McCrady’s Tavern: Linking Past and Future
It all began with a hankering for an excellent drink. In 1778, Edward McCrady built a four-story Georgian house on East Bay Street and opened McCrady’s Tavern. Unbeknownst to him, this eponymous watering hole was the origin of what would become part of this very restaurant over 200 years later.
Serving as a collective retreat for notable Charlestonians before and during the American Revolution, Lowcountry luminaries all congregated at the tavern to imbibe, socialize, and discuss the country’s ever-evolving political climate. During the war, McCrady was imprisoned with Revolutionary leaders in St. Augustine, FL, and when he returned, he was determined to secure McCrady’s as a high society establishment. In 1788, McCrady built a new building connected to McCrady’s via a second story double piazza. Named The Long Room, the space became an instant favorite venue for many of the city’s festive celebrations, including a grand 30-course dinner for President George Washington in 1791.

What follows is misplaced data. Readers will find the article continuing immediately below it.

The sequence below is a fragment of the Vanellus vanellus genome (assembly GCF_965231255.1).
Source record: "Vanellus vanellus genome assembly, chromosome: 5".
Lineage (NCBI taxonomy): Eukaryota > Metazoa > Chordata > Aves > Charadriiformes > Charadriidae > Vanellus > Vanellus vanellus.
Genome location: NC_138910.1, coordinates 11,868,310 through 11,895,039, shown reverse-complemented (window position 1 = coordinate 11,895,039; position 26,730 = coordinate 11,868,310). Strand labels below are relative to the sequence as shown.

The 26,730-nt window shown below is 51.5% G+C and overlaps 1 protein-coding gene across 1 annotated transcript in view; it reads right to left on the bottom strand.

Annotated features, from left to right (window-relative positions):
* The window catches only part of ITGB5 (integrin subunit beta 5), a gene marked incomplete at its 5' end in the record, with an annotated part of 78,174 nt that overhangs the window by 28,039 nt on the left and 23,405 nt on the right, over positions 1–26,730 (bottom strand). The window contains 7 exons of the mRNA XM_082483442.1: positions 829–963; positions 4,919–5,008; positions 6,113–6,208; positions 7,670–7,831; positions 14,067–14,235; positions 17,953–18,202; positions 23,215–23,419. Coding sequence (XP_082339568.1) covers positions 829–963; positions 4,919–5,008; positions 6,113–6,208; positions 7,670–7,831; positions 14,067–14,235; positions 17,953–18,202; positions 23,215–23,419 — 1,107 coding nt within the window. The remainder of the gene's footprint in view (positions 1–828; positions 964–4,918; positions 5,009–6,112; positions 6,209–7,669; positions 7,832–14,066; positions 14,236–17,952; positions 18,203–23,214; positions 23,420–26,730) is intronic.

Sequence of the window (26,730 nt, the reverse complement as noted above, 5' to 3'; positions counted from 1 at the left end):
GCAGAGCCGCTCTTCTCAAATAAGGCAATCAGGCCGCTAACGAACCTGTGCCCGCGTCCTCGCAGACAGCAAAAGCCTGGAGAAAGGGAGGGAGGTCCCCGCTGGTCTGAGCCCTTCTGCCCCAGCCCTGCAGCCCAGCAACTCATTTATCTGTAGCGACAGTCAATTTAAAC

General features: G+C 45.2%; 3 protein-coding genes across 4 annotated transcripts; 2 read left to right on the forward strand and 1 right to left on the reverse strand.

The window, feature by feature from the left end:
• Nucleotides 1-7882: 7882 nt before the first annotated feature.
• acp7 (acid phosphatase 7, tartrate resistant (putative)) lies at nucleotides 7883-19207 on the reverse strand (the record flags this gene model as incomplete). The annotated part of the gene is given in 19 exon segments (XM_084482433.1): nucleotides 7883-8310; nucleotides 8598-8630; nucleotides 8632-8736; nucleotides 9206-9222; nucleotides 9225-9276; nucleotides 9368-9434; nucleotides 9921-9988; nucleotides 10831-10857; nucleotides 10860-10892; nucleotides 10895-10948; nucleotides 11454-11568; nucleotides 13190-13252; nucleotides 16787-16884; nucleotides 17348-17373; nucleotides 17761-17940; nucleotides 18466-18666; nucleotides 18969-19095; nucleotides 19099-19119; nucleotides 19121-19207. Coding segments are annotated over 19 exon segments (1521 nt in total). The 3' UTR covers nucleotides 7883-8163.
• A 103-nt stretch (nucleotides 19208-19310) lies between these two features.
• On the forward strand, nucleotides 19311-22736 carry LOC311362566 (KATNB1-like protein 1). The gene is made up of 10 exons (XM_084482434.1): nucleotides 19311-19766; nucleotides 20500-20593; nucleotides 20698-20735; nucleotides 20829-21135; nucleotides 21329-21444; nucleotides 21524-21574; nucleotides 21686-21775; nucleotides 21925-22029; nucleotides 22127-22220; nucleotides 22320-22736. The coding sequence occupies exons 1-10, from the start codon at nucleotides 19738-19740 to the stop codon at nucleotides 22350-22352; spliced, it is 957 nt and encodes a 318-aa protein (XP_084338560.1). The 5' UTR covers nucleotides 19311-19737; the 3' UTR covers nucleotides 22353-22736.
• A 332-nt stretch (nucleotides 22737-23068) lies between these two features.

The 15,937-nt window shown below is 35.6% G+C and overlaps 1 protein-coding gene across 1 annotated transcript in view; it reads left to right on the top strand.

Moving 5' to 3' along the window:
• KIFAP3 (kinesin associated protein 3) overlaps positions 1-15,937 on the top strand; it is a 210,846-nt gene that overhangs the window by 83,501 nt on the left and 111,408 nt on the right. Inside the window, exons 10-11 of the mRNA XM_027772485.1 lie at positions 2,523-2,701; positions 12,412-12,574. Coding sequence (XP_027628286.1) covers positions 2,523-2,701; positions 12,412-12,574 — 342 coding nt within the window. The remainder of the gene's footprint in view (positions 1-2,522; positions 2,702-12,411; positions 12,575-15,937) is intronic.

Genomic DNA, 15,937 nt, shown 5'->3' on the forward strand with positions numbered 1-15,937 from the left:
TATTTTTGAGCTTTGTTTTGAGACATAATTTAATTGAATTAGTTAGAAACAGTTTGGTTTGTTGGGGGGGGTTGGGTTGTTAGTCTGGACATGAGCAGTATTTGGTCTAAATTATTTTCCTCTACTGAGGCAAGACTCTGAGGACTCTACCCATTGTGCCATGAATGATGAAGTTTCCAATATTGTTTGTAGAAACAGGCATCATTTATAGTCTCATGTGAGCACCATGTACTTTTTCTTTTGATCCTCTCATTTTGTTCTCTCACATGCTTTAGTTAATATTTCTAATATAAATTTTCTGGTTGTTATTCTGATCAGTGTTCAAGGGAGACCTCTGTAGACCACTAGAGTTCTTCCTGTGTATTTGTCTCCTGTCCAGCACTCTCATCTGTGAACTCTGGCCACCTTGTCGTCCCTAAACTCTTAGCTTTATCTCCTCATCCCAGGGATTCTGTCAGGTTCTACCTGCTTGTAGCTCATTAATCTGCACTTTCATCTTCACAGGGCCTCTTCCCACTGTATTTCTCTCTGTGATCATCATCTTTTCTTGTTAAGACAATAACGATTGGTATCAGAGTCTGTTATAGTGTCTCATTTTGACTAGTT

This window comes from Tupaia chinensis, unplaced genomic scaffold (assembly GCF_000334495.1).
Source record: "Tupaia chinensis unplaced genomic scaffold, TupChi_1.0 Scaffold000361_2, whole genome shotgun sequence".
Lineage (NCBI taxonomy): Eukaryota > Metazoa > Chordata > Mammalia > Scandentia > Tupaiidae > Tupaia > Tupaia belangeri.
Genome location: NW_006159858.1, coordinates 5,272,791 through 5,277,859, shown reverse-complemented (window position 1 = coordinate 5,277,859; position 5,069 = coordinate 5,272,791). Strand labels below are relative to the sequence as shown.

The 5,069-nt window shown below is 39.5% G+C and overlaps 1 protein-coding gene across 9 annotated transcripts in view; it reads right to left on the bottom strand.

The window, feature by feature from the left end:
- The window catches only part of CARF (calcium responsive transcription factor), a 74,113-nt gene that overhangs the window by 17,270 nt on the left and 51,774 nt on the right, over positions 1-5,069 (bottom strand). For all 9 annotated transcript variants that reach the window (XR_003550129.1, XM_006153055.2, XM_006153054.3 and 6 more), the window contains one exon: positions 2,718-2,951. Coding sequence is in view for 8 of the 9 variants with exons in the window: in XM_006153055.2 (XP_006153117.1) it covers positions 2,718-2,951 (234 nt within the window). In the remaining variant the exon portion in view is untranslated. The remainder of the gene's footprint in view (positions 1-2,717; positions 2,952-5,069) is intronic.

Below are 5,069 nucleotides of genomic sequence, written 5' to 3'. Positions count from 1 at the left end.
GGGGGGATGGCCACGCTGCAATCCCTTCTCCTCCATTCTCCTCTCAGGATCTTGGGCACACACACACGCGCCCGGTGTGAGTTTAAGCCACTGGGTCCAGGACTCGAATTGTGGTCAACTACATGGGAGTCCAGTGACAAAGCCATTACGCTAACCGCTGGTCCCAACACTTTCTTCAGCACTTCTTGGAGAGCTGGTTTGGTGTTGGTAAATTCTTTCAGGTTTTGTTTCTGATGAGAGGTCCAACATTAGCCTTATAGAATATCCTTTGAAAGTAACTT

Following McCrady’s death in 1801, the property passed through many owners who used it for various purposes, including a tavern, coffeehouse, paper company and warehouse. The building then stood as an abandoned relic until 1982 when it was restored to its former glory, leading to its recognition on the National Register of Historic Places and Landmarks.